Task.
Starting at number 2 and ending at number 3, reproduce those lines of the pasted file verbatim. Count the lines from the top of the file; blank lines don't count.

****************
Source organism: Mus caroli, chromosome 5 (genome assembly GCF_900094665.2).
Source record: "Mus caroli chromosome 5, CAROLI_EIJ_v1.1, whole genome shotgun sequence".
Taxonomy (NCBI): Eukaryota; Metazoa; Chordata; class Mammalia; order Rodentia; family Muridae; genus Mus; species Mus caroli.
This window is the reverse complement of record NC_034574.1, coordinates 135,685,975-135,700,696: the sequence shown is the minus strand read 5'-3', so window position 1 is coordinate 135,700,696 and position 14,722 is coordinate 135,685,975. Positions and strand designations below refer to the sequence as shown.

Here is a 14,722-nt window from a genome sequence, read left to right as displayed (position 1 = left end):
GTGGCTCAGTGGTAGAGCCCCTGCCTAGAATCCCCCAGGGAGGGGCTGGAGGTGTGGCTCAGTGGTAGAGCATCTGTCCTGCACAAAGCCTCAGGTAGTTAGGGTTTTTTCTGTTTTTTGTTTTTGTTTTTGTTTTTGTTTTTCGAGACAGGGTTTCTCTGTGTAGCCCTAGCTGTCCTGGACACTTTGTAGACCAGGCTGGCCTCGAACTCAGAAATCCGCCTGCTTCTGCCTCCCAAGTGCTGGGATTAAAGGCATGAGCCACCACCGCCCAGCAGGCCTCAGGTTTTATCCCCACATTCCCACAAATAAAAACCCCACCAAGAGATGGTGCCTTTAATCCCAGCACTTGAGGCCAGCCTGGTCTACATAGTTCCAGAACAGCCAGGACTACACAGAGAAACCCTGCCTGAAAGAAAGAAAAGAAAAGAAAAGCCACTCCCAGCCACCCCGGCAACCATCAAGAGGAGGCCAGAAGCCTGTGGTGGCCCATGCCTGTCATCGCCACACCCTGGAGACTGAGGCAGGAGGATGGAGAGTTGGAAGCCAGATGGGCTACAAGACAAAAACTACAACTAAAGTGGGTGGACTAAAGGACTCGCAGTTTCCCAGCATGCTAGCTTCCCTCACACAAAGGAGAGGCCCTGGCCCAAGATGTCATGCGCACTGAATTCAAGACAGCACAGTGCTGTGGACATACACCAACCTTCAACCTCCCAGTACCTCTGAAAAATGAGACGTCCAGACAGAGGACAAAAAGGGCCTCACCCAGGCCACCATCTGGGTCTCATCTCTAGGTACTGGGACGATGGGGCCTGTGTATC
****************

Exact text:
Source record: "Mus caroli chromosome 5, CAROLI_EIJ_v1.1, whole genome shotgun sequence".
Taxonomy (NCBI): Eukaryota; Metazoa; Chordata; class Mammalia; order Rodentia; family Muridae; genus Mus; species Mus caroli.